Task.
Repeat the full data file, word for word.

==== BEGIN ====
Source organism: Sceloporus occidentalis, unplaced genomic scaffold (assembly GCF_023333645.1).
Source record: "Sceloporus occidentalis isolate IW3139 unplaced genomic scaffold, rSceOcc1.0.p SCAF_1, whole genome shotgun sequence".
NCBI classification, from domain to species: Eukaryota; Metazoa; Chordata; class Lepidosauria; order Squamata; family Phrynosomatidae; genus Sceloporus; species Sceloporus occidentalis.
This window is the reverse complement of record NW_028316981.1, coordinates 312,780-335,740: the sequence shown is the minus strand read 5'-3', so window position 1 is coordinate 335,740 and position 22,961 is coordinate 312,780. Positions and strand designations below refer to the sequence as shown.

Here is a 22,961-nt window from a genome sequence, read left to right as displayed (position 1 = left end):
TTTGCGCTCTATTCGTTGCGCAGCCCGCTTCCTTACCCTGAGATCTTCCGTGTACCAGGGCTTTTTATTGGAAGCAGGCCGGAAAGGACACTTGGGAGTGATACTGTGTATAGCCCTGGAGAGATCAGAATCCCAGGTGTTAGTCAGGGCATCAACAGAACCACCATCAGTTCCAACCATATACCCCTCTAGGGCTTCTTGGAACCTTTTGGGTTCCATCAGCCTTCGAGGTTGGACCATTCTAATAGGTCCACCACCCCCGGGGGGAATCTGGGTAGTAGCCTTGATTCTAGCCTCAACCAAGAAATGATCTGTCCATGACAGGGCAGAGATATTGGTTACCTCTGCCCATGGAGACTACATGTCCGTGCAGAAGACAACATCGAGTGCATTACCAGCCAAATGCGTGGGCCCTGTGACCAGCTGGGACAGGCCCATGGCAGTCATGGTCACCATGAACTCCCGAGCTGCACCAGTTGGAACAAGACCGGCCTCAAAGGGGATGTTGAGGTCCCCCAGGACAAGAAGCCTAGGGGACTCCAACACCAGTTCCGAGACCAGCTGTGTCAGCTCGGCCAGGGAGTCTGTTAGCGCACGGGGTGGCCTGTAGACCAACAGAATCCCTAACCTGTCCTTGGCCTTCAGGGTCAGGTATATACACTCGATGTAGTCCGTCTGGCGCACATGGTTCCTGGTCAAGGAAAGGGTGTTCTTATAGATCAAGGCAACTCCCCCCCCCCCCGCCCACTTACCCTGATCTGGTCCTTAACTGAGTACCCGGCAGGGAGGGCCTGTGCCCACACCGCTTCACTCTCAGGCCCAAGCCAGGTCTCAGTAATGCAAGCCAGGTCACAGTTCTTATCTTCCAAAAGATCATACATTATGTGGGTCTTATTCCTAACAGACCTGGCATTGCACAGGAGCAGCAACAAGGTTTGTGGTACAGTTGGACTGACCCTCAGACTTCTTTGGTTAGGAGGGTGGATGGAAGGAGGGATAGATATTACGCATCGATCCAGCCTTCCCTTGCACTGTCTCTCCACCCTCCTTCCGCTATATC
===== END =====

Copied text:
Source organism: Sceloporus occidentalis, unplaced genomic scaffold (assembly GCF_023333645.1).
Source record: "Sceloporus occidentalis isolate IW3139 unplaced genomic scaffold, rSceOcc1.0.p SCAF_1, whole genome shotgun sequence".
NCBI classification, from domain to species: Eukaryota; Metazoa; Chordata; class Lepidosauria; order Squamata; family Phrynosomatidae; genus Sceloporus; species Sceloporus occidentalis.
This window is the reverse complement of record NW_028316981.1, coordinates 312,780-335,740: the sequence shown is the minus strand read 5'-3', so window position 1 is coordinate 335,740 and position 22,961 is coordinate 312,780. Positions and strand designations below refer to the sequence as shown.

Here is a 22,961-nt window from a genome sequence, read left to right as displayed (position 1 = left end):
TTTGCGCTCTATTCGTTGCGCAGCCCGCTTCCTTACCCTGAGATCTTCCGTGTACCAGGGCTTTTTATTGGAAGCAGGCCGGAAAGGACACTTGGGAGTGATACTGTGTATAGCCCTGGAGAGATCAGAATCCCAGGTGTTAGTCAGGGCATCAACAGAACCACCATCAGTTCCAACCATATACCCCTCTAGGGCTTCTTGGAACCTTTTGGGTTCCATCAGCCTTCGAGGTTGGACCATTCTAATAGGTCCACCACCCCCGGGGGGAATCTGGGTAGTAGCCTTGATTCTAGCCTCAACCAAGAAATGATCTGTCCATGACAGGGCAGAGATATTGGTTACCTCTGCCCATGGAGACTACATGTCCGTGCAGAAGACAACATCGAGTGCATTACCAGCCAAATGCGTGGGCCCTGTGACCAGCTGGGACAGGCCCATGGCAGTCATGGTCACCATGAACTCCCGAGCTGCACCAGTTGGAACAAGACCGGCCTCAAAGGGGATGTTGAGGTCCCCCAGGACAAGAAGCCTAGGGGACTCCAACACCAGTTCCGAGACCAGCTGTGTCAGCTCGGCCAGGGAGTCTGTTAGCGCACGGGGTGGCCTGTAGACCAACAGAATCCCTAACCTGTCCTTGGCCTTCAGGGTCAGGTATATACACTCGATGTAGTCCGTCTGGCGCACATGGTTCCTGGTCAAGGAAAGGGTGTTCTTATAGATCAAGGCAACTCCCCCCCCCCCCGCCCACTTACCCTGATCTGGTCCTTAACTGAGTACCCGGCAGGGAGGGCCTGTGCCCACACCGCTTCACTCTCAGGCCCAAGCCAGGTCTCAGTAATGCAAGCCAGGTCACAGTTCTTATCTTCCAAAAGATCATACATTATGTGGGTCTTATTCCTAACAGACCTGGCATTGCACAGGAGCAGCAACAAGGTTTGTGGTACAGTTGGACTGACCCTCAGACTTCTTTGGTTAGGAGGGTGGATGGAAGGAGGGATAGATATTACGCATCGATCCAGCCTTCCCTTGCACTGTCTCTCCACCCTCCTTCCGCTATATC